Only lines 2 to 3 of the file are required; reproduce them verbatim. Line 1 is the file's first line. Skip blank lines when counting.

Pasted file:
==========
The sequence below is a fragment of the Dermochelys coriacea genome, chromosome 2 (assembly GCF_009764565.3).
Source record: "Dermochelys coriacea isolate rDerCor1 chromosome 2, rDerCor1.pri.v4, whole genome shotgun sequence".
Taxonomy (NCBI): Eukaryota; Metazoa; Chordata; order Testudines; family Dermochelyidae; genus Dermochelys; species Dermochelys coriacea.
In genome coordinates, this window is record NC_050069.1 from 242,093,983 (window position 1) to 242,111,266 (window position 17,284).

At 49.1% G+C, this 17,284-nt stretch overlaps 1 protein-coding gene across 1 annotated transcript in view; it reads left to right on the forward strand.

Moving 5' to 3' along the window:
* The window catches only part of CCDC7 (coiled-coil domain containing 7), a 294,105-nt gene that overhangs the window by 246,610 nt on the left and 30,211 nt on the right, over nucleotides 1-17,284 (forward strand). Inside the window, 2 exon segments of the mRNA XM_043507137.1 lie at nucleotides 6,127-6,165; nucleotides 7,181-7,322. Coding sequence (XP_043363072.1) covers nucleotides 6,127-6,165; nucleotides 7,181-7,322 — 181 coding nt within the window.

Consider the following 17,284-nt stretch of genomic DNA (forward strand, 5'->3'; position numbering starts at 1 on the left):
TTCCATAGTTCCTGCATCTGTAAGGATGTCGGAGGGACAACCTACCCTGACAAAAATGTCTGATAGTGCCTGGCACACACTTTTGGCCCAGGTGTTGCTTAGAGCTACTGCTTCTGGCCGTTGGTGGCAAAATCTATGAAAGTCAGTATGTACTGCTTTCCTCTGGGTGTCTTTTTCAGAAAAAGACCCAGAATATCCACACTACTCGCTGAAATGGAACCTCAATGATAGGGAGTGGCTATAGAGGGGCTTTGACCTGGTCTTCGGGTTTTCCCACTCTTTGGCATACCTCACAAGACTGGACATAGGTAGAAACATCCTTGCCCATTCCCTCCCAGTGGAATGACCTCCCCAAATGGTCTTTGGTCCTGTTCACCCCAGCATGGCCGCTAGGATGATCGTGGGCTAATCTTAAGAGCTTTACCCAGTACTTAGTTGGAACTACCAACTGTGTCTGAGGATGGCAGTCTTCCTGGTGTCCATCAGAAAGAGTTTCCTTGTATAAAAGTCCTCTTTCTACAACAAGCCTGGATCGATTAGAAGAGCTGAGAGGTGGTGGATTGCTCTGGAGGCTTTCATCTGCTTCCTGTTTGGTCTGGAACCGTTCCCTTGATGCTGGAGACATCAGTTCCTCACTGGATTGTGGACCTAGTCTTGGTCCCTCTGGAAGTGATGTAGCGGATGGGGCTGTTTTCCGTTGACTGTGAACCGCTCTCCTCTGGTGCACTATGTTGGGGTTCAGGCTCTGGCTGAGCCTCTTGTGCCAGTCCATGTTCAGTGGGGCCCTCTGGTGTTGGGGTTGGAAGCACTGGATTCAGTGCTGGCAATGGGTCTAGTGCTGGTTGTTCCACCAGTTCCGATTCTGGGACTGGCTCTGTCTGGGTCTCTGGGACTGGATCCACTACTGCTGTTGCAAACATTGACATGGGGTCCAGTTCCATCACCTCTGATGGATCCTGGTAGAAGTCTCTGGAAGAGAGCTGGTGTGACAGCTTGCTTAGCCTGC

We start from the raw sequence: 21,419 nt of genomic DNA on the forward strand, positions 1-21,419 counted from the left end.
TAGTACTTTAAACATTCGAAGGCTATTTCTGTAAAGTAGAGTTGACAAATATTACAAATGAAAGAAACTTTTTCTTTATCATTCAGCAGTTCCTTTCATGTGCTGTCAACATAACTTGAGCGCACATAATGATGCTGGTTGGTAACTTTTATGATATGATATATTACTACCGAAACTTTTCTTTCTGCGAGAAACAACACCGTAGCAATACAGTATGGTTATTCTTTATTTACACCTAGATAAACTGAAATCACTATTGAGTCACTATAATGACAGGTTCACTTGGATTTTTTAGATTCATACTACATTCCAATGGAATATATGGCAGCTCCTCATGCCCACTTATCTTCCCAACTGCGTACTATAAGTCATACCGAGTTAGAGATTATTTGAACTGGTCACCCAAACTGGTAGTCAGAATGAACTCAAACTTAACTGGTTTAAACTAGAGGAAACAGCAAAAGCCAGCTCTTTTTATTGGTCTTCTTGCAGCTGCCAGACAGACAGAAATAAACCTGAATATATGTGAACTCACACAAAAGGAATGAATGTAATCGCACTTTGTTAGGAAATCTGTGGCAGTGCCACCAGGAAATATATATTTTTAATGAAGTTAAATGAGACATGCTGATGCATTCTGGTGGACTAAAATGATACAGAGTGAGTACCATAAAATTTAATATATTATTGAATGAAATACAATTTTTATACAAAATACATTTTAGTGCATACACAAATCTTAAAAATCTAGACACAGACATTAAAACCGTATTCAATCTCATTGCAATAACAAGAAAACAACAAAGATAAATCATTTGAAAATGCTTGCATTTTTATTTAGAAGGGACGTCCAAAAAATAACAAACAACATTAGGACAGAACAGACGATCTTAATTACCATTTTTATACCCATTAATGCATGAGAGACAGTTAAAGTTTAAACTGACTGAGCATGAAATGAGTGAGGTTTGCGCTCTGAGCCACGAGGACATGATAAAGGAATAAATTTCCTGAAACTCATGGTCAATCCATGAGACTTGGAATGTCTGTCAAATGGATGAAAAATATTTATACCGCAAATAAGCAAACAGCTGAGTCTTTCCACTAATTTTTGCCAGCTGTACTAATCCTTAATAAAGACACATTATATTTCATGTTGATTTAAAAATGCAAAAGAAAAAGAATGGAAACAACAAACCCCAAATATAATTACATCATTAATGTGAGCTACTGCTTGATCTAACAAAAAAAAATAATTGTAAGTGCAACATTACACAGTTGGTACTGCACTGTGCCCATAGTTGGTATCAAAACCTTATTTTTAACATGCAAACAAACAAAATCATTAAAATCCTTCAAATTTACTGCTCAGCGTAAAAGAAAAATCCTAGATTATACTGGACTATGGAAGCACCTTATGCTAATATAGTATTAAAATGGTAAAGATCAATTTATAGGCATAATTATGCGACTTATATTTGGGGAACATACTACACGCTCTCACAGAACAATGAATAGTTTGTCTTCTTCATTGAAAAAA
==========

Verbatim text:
Source record: "Dermochelys coriacea isolate rDerCor1 chromosome 2, rDerCor1.pri.v4, whole genome shotgun sequence".
Taxonomy (NCBI): Eukaryota; Metazoa; Chordata; order Testudines; family Dermochelyidae; genus Dermochelys; species Dermochelys coriacea.